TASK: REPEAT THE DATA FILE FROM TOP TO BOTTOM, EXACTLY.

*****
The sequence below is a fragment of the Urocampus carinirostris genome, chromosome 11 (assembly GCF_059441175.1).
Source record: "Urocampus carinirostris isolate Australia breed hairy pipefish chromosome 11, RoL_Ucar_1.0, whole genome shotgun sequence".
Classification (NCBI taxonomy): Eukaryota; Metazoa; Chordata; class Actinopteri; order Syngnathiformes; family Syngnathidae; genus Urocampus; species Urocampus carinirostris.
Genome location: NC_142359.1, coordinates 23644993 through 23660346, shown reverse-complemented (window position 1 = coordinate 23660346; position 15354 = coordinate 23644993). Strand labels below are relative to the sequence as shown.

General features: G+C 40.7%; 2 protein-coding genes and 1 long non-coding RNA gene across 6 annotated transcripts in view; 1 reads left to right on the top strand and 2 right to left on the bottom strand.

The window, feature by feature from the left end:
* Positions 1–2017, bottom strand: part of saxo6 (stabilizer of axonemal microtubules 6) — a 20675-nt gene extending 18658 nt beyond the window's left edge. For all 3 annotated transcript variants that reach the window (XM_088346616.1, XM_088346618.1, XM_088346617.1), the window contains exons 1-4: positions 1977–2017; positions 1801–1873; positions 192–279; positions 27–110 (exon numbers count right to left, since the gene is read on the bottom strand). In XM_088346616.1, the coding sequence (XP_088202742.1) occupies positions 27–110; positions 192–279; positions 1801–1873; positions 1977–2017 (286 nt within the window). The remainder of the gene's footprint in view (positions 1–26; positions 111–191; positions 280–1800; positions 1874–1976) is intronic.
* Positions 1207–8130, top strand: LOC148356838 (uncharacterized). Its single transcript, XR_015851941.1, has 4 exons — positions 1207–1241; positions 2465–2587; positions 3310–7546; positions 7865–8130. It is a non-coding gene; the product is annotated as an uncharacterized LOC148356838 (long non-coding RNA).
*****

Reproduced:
The sequence below is a fragment of the Urocampus carinirostris genome, chromosome 11 (assembly GCF_059441175.1).
Source record: "Urocampus carinirostris isolate Australia breed hairy pipefish chromosome 11, RoL_Ucar_1.0, whole genome shotgun sequence".
Classification (NCBI taxonomy): Eukaryota; Metazoa; Chordata; class Actinopteri; order Syngnathiformes; family Syngnathidae; genus Urocampus; species Urocampus carinirostris.
Genome location: NC_142359.1, coordinates 23644993 through 23660346, shown reverse-complemented (window position 1 = coordinate 23660346; position 15354 = coordinate 23644993). Strand labels below are relative to the sequence as shown.

General features: G+C 40.7%; 2 protein-coding genes and 1 long non-coding RNA gene across 6 annotated transcripts in view; 1 reads left to right on the top strand and 2 right to left on the bottom strand.

The window, feature by feature from the left end:
* Positions 1–2017, bottom strand: part of saxo6 (stabilizer of axonemal microtubules 6) — a 20675-nt gene extending 18658 nt beyond the window's left edge. For all 3 annotated transcript variants that reach the window (XM_088346616.1, XM_088346618.1, XM_088346617.1), the window contains exons 1-4: positions 1977–2017; positions 1801–1873; positions 192–279; positions 27–110 (exon numbers count right to left, since the gene is read on the bottom strand). In XM_088346616.1, the coding sequence (XP_088202742.1) occupies positions 27–110; positions 192–279; positions 1801–1873; positions 1977–2017 (286 nt within the window). The remainder of the gene's footprint in view (positions 1–26; positions 111–191; positions 280–1800; positions 1874–1976) is intronic.
* Positions 1207–8130, top strand: LOC148356838 (uncharacterized). Its single transcript, XR_015851941.1, has 4 exons — positions 1207–1241; positions 2465–2587; positions 3310–7546; positions 7865–8130. It is a non-coding gene; the product is annotated as an uncharacterized LOC148356838 (long non-coding RNA).